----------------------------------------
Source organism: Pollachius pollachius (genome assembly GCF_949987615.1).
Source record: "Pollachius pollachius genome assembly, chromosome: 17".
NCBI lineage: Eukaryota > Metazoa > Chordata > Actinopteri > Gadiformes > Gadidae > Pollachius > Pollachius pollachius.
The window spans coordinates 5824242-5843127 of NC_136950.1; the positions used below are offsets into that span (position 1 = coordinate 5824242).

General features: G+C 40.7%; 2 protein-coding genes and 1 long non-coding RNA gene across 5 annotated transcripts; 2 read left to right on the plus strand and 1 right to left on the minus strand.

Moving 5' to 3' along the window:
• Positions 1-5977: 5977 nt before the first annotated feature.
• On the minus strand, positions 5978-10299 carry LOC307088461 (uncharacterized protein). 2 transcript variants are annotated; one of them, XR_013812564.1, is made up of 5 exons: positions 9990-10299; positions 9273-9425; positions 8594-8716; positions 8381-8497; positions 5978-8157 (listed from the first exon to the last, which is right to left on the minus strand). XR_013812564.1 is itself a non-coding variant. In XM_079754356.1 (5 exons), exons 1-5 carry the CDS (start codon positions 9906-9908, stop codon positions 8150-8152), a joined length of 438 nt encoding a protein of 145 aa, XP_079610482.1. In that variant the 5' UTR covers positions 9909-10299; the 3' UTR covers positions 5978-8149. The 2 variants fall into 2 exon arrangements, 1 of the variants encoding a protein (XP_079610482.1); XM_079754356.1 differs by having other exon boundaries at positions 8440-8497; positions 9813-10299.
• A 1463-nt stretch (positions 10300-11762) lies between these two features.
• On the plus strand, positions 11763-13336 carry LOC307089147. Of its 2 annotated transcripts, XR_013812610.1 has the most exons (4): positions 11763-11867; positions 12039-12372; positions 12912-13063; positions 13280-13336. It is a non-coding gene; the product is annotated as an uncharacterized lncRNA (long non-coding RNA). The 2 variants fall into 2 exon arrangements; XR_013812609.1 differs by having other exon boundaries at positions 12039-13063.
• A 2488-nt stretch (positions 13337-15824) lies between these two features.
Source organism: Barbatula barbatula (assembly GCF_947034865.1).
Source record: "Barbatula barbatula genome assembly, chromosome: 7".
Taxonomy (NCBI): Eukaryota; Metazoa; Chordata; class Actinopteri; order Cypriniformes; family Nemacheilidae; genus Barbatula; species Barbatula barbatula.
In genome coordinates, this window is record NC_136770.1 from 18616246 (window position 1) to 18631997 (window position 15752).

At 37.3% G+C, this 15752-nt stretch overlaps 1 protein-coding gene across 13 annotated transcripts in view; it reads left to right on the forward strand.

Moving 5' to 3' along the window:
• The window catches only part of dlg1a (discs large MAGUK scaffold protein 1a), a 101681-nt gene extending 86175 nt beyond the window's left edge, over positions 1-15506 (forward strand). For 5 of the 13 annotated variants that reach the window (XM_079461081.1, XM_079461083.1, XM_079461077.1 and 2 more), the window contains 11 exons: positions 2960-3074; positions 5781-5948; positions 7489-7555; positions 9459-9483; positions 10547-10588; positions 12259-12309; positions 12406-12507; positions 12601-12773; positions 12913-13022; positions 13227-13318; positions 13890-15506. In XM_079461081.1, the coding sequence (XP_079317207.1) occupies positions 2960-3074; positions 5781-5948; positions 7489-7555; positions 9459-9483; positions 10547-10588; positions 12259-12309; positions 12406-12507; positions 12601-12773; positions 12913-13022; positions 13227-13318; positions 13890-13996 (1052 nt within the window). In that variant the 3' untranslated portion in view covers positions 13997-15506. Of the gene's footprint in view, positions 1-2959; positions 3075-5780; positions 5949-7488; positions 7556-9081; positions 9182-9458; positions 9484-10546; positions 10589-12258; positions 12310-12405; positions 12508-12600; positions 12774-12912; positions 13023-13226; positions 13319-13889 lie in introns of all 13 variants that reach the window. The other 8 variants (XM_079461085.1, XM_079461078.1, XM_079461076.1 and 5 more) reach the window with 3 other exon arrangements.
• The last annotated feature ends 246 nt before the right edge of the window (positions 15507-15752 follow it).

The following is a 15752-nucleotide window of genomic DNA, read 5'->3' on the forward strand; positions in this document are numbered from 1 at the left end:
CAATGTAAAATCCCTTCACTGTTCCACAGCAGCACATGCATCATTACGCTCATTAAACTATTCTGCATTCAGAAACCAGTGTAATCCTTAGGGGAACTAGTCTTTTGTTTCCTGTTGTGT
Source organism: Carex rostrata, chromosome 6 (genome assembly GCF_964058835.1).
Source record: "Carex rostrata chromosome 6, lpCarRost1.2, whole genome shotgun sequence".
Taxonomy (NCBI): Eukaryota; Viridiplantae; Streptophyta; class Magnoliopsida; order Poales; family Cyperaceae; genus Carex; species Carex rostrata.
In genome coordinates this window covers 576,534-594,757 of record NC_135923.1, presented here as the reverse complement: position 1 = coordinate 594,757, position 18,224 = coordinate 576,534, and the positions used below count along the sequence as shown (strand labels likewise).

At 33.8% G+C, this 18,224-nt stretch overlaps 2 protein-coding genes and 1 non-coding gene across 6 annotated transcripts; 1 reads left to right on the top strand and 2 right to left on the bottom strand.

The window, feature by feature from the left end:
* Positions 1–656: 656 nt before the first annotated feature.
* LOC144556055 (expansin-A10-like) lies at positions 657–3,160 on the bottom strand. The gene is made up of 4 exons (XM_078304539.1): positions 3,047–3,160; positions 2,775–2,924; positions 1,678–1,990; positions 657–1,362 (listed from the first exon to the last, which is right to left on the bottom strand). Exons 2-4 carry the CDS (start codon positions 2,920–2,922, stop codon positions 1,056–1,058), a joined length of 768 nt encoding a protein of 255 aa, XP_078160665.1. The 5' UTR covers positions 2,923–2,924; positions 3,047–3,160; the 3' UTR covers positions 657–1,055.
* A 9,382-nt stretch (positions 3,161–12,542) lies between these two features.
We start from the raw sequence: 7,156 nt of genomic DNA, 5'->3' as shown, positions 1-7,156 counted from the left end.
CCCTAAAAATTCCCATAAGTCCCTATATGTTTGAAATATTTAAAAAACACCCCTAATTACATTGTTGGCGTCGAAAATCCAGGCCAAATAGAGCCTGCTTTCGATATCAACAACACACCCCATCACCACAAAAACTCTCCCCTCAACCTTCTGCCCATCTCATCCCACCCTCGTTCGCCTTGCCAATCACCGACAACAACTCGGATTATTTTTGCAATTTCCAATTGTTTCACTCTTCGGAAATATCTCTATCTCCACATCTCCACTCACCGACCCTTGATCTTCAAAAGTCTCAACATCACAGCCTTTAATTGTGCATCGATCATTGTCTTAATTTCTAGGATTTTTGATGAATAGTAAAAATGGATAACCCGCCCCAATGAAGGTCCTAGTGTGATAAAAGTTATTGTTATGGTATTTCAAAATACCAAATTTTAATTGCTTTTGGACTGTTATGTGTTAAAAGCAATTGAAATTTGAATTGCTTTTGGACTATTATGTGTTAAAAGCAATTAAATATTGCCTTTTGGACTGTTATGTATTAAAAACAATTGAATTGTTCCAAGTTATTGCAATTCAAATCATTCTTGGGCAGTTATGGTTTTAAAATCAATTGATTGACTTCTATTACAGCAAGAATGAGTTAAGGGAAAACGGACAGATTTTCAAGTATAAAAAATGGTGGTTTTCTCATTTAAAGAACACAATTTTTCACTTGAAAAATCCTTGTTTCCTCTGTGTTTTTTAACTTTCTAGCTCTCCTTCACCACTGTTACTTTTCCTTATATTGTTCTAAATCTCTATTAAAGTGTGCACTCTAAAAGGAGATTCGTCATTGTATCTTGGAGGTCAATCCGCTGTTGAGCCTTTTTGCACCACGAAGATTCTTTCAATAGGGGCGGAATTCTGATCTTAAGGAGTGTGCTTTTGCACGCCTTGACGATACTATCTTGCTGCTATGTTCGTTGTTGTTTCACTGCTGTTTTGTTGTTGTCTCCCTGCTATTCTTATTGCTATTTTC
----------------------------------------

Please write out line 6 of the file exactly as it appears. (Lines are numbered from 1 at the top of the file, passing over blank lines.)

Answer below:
Moving 5' to 3' along the window: